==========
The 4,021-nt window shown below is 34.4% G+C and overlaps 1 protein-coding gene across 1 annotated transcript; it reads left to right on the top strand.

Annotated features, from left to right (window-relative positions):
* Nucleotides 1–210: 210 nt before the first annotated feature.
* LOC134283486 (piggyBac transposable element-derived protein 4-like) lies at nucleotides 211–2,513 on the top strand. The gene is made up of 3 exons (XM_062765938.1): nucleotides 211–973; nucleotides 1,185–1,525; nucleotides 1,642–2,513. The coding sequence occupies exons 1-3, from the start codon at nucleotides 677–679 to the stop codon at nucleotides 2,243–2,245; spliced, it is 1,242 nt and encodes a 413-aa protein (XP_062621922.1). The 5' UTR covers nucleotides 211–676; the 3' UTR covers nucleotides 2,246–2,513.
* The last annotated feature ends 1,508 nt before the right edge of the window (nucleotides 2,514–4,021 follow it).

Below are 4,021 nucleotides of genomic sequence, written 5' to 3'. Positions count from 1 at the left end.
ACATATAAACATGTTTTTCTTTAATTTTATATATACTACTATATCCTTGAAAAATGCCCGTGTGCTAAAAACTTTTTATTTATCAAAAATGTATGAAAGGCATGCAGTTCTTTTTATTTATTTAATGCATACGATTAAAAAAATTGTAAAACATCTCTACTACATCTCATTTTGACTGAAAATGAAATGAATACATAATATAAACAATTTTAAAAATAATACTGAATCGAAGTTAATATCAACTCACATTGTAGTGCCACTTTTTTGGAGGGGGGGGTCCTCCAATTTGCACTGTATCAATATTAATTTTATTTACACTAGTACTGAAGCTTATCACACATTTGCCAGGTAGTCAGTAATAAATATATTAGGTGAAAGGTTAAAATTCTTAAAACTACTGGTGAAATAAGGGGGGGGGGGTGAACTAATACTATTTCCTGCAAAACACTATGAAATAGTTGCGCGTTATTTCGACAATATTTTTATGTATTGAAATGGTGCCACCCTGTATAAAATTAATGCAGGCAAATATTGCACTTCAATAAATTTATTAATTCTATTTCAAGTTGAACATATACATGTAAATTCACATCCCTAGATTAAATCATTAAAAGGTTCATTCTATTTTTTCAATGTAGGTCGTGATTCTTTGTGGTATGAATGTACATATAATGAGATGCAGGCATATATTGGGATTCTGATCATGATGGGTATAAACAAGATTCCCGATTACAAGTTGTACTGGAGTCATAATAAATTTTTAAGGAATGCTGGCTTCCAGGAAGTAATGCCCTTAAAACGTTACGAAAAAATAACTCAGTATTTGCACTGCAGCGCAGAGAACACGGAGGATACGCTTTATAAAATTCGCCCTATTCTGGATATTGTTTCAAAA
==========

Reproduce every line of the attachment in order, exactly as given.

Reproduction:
The 4,021-nt window shown below is 34.4% G+C and overlaps 1 protein-coding gene across 1 annotated transcript; it reads left to right on the top strand.

Annotated features, from left to right (window-relative positions):
* Nucleotides 1–210: 210 nt before the first annotated feature.
* LOC134283486 (piggyBac transposable element-derived protein 4-like) lies at nucleotides 211–2,513 on the top strand. The gene is made up of 3 exons (XM_062765938.1): nucleotides 211–973; nucleotides 1,185–1,525; nucleotides 1,642–2,513. The coding sequence occupies exons 1-3, from the start codon at nucleotides 677–679 to the stop codon at nucleotides 2,243–2,245; spliced, it is 1,242 nt and encodes a 413-aa protein (XP_062621922.1). The 5' UTR covers nucleotides 211–676; the 3' UTR covers nucleotides 2,246–2,513.
* The last annotated feature ends 1,508 nt before the right edge of the window (nucleotides 2,514–4,021 follow it).

Below are 4,021 nucleotides of genomic sequence, written 5' to 3'. Positions count from 1 at the left end.
ACATATAAACATGTTTTTCTTTAATTTTATATATACTACTATATCCTTGAAAAATGCCCGTGTGCTAAAAACTTTTTATTTATCAAAAATGTATGAAAGGCATGCAGTTCTTTTTATTTATTTAATGCATACGATTAAAAAAATTGTAAAACATCTCTACTACATCTCATTTTGACTGAAAATGAAATGAATACATAATATAAACAATTTTAAAAATAATACTGAATCGAAGTTAATATCAACTCACATTGTAGTGCCACTTTTTTGGAGGGGGGGGTCCTCCAATTTGCACTGTATCAATATTAATTTTATTTACACTAGTACTGAAGCTTATCACACATTTGCCAGGTAGTCAGTAATAAATATATTAGGTGAAAGGTTAAAATTCTTAAAACTACTGGTGAAATAAGGGGGGGGGGGTGAACTAATACTATTTCCTGCAAAACACTATGAAATAGTTGCGCGTTATTTCGACAATATTTTTATGTATTGAAATGGTGCCACCCTGTATAAAATTAATGCAGGCAAATATTGCACTTCAATAAATTTATTAATTCTATTTCAAGTTGAACATATACATGTAAATTCACATCCCTAGATTAAATCATTAAAAGGTTCATTCTATTTTTTCAATGTAGGTCGTGATTCTTTGTGGTATGAATGTACATATAATGAGATGCAGGCATATATTGGGATTCTGATCATGATGGGTATAAACAAGATTCCCGATTACAAGTTGTACTGGAGTCATAATAAATTTTTAAGGAATGCTGGCTTCCAGGAAGTAATGCCCTTAAAACGTTACGAAAAAATAACTCAGTATTTGCACTGCAGCGCAGAGAACACGGAGGATACGCTTTATAAAATTCGCCCTATTCTGGATATTGTTTCAAAA